108:2 If some of the wheat is found to be split or sprouted, the rest may still be used so long as one separates them; otherwise, we must be very careful to make sure that the acceptable wheat outnumbers those that split or sprouted by a ratio of 60:1. Optimally, one should also be careful to separate from the wheat any from which mice had eaten, or ensure that it is outnumbered by good wheat by 60:1. If wheat was brought by boat or stored in a pit, it may be used as long as it is dry and hard and its appearance hasn’t changed. If it was stored in an attic and rain dripped through the roof onto the wheat in several places, it may no longer be used. If a little snow or water fell on it in one place, one may simply remove that part; we assume that the rest is still useable.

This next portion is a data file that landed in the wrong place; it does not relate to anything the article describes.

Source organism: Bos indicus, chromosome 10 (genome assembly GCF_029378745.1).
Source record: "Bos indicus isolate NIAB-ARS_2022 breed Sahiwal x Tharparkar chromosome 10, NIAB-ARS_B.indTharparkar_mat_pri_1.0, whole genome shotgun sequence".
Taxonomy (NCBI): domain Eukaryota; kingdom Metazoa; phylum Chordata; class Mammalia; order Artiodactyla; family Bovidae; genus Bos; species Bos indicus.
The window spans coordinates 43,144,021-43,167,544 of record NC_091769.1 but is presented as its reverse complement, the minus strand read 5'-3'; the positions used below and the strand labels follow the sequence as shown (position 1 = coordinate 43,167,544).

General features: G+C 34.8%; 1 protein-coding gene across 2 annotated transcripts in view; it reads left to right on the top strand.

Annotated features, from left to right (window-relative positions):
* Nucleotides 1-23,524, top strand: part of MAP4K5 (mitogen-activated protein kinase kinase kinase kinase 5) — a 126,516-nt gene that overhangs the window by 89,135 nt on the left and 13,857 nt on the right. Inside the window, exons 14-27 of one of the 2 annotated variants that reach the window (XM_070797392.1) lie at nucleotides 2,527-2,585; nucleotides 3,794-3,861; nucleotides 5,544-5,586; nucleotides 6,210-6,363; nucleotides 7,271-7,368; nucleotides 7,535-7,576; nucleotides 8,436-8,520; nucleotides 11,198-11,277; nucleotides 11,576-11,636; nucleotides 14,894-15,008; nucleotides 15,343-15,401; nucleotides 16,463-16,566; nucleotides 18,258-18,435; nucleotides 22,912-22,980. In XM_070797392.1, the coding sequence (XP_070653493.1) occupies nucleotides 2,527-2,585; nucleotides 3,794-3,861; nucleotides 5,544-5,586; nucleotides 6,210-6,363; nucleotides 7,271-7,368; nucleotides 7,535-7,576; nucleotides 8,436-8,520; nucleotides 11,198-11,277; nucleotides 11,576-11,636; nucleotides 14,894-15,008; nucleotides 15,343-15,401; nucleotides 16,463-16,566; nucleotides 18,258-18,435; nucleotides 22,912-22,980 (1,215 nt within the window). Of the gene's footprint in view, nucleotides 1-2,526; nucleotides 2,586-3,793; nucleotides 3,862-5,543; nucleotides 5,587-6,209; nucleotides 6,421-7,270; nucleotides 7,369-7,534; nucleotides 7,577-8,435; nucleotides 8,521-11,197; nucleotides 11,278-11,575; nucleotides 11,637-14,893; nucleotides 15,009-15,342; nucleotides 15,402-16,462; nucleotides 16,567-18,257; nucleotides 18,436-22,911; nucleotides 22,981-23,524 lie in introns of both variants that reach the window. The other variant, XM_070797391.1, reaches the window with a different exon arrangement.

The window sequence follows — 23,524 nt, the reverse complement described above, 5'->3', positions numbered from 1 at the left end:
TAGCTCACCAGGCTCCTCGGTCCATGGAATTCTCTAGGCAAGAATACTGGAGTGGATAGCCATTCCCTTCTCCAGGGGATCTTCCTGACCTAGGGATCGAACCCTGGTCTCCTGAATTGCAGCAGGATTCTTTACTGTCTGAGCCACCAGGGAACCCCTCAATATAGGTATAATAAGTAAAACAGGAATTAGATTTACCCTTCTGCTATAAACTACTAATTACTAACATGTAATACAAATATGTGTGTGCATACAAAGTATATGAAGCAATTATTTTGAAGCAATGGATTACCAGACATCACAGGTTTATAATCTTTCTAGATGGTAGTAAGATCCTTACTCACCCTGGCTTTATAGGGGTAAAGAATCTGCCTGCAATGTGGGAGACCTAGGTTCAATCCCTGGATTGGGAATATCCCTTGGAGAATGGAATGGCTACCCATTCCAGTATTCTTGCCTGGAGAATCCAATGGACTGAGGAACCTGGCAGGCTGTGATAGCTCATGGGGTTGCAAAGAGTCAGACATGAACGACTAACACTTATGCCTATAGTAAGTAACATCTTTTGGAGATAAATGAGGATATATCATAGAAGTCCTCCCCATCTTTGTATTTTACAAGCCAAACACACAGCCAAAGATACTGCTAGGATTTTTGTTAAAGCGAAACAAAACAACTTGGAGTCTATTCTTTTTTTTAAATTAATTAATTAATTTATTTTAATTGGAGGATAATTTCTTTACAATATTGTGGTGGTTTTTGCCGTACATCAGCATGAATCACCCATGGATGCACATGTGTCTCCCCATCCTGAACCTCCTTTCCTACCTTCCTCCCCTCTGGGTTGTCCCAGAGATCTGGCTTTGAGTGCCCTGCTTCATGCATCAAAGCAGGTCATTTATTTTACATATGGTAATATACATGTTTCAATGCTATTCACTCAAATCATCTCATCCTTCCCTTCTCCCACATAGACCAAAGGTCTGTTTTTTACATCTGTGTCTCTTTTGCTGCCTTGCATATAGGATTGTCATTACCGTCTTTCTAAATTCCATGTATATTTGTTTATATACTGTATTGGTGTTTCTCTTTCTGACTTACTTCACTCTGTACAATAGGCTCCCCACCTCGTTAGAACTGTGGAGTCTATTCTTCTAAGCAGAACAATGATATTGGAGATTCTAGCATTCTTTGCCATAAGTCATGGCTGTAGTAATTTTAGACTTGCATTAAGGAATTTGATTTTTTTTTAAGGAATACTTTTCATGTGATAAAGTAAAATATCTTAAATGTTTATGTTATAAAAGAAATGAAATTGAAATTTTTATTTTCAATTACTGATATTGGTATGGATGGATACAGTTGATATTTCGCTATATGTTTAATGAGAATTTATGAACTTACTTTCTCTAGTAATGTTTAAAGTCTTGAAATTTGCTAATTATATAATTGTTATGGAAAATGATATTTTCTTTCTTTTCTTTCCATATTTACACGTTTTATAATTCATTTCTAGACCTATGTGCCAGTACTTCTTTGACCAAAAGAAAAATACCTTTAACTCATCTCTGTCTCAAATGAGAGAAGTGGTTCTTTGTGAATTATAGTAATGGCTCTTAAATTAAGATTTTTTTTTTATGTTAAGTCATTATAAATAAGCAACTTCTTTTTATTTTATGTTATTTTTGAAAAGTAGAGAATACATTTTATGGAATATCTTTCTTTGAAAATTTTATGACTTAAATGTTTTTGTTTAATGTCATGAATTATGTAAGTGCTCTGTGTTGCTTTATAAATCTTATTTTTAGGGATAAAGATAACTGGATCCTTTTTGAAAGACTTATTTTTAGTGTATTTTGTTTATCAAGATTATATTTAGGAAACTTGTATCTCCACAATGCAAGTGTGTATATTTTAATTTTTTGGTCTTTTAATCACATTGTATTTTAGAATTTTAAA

108:3 The Jews were already in the practice to be careful about the mill, scraping it thoroughly and cleaning everything than can be cleaned. New containers are used for the flour. (It’s better to get new ones than to put designated Pesach utensils aside from year to year – Mishnah Brurah 453:37.) In a place where there are Torah scholars, they should go to the mill and supervise that everything is being done correctly. In a place where there are no Torah scholars, it is appropriate for every pious person to go personally to supervise the kashering; this is a greater mitzvah than having an agent do it on his behalf. The custom is that the first flour ground after kashering the mill is not eaten on Pesach. If the mill is also used to grind flour that has been soaked, a partition must be set up so that the two don’t mix.